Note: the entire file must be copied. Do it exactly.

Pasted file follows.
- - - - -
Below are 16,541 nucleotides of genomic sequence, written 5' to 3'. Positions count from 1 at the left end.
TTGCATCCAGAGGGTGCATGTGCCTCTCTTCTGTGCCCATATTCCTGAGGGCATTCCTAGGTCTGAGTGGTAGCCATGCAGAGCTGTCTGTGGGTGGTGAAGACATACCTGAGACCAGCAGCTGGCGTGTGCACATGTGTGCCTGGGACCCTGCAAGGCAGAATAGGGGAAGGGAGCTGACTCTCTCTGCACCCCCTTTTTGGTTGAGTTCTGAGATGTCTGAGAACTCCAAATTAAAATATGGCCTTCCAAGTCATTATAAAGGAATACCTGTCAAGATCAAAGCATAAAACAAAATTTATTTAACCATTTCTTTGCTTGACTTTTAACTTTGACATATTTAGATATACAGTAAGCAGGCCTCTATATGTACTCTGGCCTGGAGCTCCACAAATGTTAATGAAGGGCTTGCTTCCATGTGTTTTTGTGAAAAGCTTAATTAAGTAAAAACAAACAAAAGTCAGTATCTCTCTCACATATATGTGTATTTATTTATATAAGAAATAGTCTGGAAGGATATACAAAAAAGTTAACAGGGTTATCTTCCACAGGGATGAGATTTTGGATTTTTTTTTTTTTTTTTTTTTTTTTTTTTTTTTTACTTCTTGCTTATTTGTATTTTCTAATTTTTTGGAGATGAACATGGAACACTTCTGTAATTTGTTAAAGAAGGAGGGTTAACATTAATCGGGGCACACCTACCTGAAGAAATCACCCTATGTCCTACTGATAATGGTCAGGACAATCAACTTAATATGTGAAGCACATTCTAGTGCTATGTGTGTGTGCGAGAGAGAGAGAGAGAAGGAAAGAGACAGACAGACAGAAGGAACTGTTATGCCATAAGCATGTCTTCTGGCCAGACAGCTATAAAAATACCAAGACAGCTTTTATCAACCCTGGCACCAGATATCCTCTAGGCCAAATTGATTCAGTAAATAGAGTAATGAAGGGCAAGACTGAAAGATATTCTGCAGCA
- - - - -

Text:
Below are 16,541 nucleotides of genomic sequence, written 5' to 3'. Positions count from 1 at the left end.
TTGCATCCAGAGGGTGCATGTGCCTCTCTTCTGTGCCCATATTCCTGAGGGCATTCCTAGGTCTGAGTGGTAGCCATGCAGAGCTGTCTGTGGGTGGTGAAGACATACCTGAGACCAGCAGCTGGCGTGTGCACATGTGTGCCTGGGACCCTGCAAGGCAGAATAGGGGAAGGGAGCTGACTCTCTCTGCACCCCCTTTTTGGTTGAGTTCTGAGATGTCTGAGAACTCCAAATTAAAATATGGCCTTCCAAGTCATTATAAAGGAATACCTGTCAAGATCAAAGCATAAAACAAAATTTATTTAACCATTTCTTTGCTTGACTTTTAACTTTGACATATTTAGATATACAGTAAGCAGGCCTCTATATGTACTCTGGCCTGGAGCTCCACAAATGTTAATGAAGGGCTTGCTTCCATGTGTTTTTGTGAAAAGCTTAATTAAGTAAAAACAAACAAAAGTCAGTATCTCTCTCACATATATGTGTATTTATTTATATAAGAAATAGTCTGGAAGGATATACAAAAAAGTTAACAGGGTTATCTTCCACAGGGATGAGATTTTGGATTTTTTTTTTTTTTTTTTTTTTTTTTTTTTTTTTACTTCTTGCTTATTTGTATTTTCTAATTTTTTGGAGATGAACATGGAACACTTCTGTAATTTGTTAAAGAAGGAGGGTTAACATTAATCGGGGCACACCTACCTGAAGAAATCACCCTATGTCCTACTGATAATGGTCAGGACAATCAACTTAATATGTGAAGCACATTCTAGTGCTATGTGTGTGTGCGAGAGAGAGAGAGAGAAGGAAAGAGACAGACAGACAGAAGGAACTGTTATGCCATAAGCATGTCTTCTGGCCAGACAGCTATAAAAATACCAAGACAGCTTTTATCAACCCTGGCACCAGATATCCTCTAGGCCAAATTGATTCAGTAAATAGAGTAATGAAGGGCAAGACTGAAAGATATTCTGCAGCA